The distribute-list in command is used to control which routes are processed in incoming routing updates. See the Using distribute-list in section for an example of this command.

The distribute-list out command is used to control which routes are included in outgoing routing updates. See the Using distribute-list out section for an example.

Using distribute-list in

The syntax for the distribute-list in command is:

distribute-list access-list-number in [interface-name]

where access-list-number is the standard IP access-list against which the contents of the incoming routing update are matched. The [interface-name] argument is optional and specifies the interface on which the update is expected. It is important to note that the access-list referred to in access-list-number is applied to the contents of the update, not to the source or destination of the routing update packets. The router decides whether or not to include the contents in its routing table based on the access-lists. For example:

access-list 1 permit 1.0.0.0 0.255.255.255
 router rip
 distribute-list 1 in

!--- The distribute-list command is given 
!--- under the router configuration mode.

Any inbound RIP update is checked against access-list 1 and only routes that match a 1.xxx.xxx.xxx format are put in the routing table.

For a given routing process, it is possible to define one inbound interface-specific distribute-list per interface, and one globally-defined distribute-list. For example, the following combination is possible:

access-list 1 permit 1.0.0.0 0.255.255.255
 access-list 2 permit 1.2.3.0 0.0.0.255
 router rip
 distribute-list 2 in ethernet 0
 distribute-list 1 in

In this scenario, the router checks the interface on which the update comes in. If it is Ethernet 0, access-list 2 is applied before putting it in the routing table. If, based on this check, the network is denied, no further checking is done for this network. However, if distribute-list 2 allows the network, then distribute-list 1 is also checked. If both distribute-lists allow the network, it is put in the table. The following algorithm is followed when multiple distribute-lists are used.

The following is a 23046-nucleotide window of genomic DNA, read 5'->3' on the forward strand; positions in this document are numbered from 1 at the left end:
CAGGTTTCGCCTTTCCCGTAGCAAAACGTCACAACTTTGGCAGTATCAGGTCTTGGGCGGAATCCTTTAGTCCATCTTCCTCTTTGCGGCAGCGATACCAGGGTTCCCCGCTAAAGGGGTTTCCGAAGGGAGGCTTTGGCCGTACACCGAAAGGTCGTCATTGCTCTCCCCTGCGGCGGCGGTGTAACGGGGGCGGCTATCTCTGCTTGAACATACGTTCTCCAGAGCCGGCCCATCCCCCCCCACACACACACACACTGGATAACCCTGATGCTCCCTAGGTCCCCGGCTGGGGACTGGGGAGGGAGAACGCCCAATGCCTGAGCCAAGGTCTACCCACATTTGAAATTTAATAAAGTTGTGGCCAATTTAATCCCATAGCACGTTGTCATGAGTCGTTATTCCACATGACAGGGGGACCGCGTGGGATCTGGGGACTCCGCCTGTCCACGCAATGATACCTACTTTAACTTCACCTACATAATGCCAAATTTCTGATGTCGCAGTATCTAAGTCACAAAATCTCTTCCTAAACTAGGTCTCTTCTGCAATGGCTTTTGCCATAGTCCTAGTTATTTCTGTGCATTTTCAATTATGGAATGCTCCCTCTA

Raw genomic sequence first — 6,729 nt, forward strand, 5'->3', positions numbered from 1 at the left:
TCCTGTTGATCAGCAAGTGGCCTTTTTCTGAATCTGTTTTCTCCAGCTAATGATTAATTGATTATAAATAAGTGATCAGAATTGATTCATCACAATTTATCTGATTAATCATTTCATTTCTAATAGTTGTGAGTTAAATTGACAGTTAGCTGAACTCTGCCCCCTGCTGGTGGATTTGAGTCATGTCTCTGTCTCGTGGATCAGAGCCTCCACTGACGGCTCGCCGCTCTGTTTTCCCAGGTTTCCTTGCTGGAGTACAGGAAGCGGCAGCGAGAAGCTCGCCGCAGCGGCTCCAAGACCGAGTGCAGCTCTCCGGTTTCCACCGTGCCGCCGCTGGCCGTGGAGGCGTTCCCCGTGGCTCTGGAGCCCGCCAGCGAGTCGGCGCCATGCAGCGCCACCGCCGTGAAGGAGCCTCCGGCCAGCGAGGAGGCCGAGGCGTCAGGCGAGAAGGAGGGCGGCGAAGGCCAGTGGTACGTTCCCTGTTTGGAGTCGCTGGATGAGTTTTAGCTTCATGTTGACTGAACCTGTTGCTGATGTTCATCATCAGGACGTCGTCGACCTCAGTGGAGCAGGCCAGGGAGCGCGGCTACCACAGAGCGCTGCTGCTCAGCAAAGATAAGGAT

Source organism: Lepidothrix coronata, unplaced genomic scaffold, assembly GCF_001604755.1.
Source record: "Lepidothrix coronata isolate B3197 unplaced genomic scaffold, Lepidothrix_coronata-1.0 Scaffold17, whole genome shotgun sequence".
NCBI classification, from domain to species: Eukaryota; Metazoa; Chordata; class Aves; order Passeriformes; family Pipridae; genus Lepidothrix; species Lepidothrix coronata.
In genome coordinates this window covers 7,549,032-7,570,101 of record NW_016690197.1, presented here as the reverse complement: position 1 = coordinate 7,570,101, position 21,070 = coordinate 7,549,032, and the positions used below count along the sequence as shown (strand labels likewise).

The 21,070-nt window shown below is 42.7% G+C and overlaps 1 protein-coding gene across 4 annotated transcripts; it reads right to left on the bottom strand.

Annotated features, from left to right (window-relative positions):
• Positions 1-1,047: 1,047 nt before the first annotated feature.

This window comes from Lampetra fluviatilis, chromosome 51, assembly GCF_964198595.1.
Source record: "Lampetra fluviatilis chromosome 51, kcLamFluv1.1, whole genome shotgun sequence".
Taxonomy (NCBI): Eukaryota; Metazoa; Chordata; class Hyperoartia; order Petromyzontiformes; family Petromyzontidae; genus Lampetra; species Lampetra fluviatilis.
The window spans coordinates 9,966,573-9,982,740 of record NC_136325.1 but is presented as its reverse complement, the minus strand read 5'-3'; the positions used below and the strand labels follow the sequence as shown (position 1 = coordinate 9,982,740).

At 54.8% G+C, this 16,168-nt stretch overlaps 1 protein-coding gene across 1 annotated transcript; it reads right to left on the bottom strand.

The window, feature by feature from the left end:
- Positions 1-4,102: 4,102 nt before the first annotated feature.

1. Extract the next network from the inbound update.

  2. Check the interface that it came into.

  3. Is there a distribute list applied to that interface?

    • Yes: Is the network denied by that list?

      • Yes: the network does not make it to the routing table; return to step 1

      • No: the network is allowed; continue to step 4.

    • No: Go to step 4.

  4. Is there a global distribute list?

    • Yes: Is the network denied by that list?

      • Yes: the network does not make it to the routing table; return to step 1.

      • No: the network makes it to the routing table; return to step 1.

    • No: The network makes it to the routing table; return to step 1.

Using distribute-list out

The syntax for the distribute-list out command is:

distribute-list access-list-number out [interface-name|routing process|autonomous-system-number]